Abolishing the transfer system will ruin many small and medium-sized clubs that rely on the transfer system for the bulk of their income:
Football’s financial resources are growing, yet financial management is volatile. Speculative investments are a consequence of the transfer system and have resulted in many clubs operating at near-bankruptcy. In addition the redistributive effect of the transfer system is very limited. Solidarity payments to lower-league clubs represent as little as 1.8% of overall transfer fees, according to research published in 2013. There is a need for increased revenue-sharing and more solidarity between professional clubs. The current system leaves small and medium -sized clubs seeking to be competitive with little alternative than to rely on revenues generated from speculative player transfers. Greater financial solidarity among clubs and a more sustainable redistribution of revenue would benefit clubs, players and fans.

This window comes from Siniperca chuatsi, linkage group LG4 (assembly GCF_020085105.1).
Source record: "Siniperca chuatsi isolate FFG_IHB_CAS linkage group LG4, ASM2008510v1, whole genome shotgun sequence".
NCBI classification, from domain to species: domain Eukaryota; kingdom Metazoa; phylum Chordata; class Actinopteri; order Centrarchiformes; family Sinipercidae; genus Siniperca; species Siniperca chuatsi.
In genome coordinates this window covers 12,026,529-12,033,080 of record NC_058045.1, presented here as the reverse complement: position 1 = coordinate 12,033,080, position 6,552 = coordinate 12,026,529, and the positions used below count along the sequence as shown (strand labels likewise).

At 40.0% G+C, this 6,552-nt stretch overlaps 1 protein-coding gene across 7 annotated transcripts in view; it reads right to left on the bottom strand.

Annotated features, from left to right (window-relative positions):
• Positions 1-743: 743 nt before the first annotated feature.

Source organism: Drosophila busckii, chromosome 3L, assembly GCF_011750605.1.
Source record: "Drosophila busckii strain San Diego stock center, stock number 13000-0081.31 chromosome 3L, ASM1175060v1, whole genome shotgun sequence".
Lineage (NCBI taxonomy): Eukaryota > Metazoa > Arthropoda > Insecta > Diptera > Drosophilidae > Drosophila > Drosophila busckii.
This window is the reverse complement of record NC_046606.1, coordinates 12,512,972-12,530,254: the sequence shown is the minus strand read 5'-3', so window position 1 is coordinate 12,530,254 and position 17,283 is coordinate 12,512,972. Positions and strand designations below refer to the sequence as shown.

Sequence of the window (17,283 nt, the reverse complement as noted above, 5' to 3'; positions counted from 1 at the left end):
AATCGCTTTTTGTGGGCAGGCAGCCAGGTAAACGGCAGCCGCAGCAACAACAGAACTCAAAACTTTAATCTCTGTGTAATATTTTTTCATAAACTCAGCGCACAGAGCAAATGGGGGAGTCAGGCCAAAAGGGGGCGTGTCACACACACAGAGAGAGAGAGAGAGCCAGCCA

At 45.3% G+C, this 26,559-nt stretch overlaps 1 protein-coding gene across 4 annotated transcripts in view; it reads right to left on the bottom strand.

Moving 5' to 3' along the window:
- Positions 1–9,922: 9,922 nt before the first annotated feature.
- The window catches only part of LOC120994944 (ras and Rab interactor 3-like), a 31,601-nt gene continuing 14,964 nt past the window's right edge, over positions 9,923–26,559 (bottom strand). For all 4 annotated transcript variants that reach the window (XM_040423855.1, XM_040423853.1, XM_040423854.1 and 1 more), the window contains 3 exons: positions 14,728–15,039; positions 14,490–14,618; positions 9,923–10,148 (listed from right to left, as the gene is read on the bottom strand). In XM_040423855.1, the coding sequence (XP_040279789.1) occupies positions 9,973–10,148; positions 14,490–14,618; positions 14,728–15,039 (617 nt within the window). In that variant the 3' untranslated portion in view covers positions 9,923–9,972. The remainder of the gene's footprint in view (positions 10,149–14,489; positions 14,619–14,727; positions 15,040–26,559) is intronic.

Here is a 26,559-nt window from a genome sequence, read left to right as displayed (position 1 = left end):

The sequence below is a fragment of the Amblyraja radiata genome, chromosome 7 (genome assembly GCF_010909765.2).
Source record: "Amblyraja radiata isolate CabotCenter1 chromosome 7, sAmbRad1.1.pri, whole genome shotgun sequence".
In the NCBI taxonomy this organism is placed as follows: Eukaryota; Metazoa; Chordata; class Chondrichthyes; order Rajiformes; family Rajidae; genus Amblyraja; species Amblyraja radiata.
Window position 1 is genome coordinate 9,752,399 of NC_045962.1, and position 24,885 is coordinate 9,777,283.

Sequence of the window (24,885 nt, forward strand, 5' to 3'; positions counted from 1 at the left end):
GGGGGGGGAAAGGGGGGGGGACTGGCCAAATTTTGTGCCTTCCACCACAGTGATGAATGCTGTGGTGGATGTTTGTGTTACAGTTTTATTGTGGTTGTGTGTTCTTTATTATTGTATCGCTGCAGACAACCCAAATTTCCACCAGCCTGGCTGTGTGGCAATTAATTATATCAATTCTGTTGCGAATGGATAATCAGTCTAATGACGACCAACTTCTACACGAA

The abolition of the transfer system will require the creation of an alternative model just as constraining and just as unfair:
Many of the problems football faces are directly or indirectly related to the transfer system. No other sport operates such a transfer system where players are sold like commodities. To believe that the status quo is the best we can do to organise our sport is wrong. Fairer employment market rules are not about creating a level playing field between all clubs – differences between big and small clubs will always exist - but we need to create a better environment which will help to protect player’s rights, the integrity of the football and its sustainable growth.